• Meet the changing needs of clients – notably Gen Y who arguably have a preference to property over shares and baby boomers who may want property exposure without debt
  • Provide them with diversification of capital and income so when other markets fluctuate they maintain a steady return
  • Protect clients from paying too much for properties with built-in sales commissions and capitalised rental guarantees
  • Protect fee based FUM from property marketeers selling to clients

Disruption in the property market

Disruption is the buzzword pervading many industries as new products and services seek to disturb traditional technologies and methodologies with greater efficiency and lower cost alternatives.

One of the most impacted could be how people own and trade residential property. This sector in Australia is worth more than $5 trillion, three times the value of the ASX.

Why will there be disruption? Because there is a problem and that is the rapidly increasing price of property.

Crowd funding organisations are slowly growing as well as new forms of ownership like shared property ownership in the UK and fractional buying and selling in Australia. These models could be applied to other asset classes as well but for the moment it is property that is the principal target for these fast growing models.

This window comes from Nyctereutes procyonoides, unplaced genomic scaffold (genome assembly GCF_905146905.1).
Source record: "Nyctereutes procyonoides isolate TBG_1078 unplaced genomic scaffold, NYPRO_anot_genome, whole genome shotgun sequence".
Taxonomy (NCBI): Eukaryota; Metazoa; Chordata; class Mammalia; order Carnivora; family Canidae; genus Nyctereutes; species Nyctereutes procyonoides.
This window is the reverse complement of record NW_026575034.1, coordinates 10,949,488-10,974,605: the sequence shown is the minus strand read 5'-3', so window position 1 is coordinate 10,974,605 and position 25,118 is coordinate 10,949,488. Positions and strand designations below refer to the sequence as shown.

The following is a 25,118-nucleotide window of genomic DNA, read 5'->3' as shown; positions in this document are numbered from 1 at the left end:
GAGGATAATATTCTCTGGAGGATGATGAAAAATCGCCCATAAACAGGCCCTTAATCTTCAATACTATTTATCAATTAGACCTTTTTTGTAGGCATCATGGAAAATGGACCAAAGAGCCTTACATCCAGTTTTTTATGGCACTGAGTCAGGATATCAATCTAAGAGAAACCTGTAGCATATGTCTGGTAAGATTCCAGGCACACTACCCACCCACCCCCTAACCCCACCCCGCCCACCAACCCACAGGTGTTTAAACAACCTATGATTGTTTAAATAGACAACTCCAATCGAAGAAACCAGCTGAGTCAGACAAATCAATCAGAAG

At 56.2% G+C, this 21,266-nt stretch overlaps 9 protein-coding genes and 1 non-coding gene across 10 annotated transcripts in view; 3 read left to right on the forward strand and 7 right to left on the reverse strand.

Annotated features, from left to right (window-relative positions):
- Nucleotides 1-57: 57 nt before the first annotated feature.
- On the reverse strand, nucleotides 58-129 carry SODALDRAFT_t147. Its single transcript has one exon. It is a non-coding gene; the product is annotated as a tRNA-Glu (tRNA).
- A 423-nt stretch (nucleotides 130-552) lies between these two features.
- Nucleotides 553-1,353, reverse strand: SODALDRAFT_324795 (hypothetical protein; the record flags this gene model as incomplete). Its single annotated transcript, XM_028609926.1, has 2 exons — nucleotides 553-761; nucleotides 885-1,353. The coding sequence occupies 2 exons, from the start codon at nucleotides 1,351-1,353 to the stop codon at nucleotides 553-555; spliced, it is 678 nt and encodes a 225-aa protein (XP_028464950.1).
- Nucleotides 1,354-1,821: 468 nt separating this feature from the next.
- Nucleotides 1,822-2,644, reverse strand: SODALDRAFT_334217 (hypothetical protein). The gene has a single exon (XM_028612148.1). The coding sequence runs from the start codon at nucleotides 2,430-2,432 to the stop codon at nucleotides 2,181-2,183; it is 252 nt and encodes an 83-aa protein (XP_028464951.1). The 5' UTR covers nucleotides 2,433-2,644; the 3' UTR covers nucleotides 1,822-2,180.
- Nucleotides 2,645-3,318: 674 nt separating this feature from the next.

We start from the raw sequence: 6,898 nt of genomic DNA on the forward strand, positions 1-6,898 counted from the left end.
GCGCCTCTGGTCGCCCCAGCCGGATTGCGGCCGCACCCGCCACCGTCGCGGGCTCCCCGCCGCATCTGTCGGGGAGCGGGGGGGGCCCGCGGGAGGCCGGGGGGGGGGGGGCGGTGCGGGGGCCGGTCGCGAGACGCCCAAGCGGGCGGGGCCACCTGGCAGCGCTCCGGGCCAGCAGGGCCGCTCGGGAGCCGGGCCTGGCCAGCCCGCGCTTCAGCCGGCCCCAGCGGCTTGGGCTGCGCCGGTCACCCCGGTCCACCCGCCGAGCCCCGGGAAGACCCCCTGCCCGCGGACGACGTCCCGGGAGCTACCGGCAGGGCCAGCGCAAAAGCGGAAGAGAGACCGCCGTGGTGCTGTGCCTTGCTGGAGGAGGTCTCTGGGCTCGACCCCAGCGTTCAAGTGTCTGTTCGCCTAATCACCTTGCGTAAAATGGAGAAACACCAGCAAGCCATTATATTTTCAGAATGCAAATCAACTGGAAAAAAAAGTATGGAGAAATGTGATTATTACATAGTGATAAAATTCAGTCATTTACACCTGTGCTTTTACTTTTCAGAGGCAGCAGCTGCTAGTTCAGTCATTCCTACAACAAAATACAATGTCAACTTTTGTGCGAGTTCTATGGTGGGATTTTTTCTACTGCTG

We have seen the introduction of peer-to-peer lending which cuts out the ‘middle man’ (the banks) and reduces the overall cost of borrowing through lower margins enabled by technology which effects transactions quickly and easily.

The market is changing and technology is turning its attention to the property sector and how it can be changed to make it more accessible to more people. You could call it the ‘democratisation of property ownership’ because the high cost is pushing traditional ownership of investment property out of reach for many people.

By fractions

But if investors could buy a few thousand dollars’ worth (fractions) of one or more properties, receive a share of the rental income and capital value then it becomes viable for most if not all investors.

These changes could also be a shot in the arm for the financial planning industry as the next generations appear to have greater interest in property than most other asset classes. They are concerned about equity markets and perhaps don’t necessarily understand it in the same way as they understand property. And whilst they have seen rises and falls in the equity markets in their short lives, they have not seen such dramatic falls in property.

Property resonates

We discussed fractional investing in an earlier paper and how advisers can use this model to good effect with clients while at the same time building new revenue streams for their practice.

Central to introducing property into advice delivery is to establish a good relationship with a qualified professional property adviser. A good adviser, a buyer’s agent (AKA an advocate) is essential to choose the right properties to create a diversified portfolio of property interests within a balanced asset allocation that will help insulate clients from excessive risk.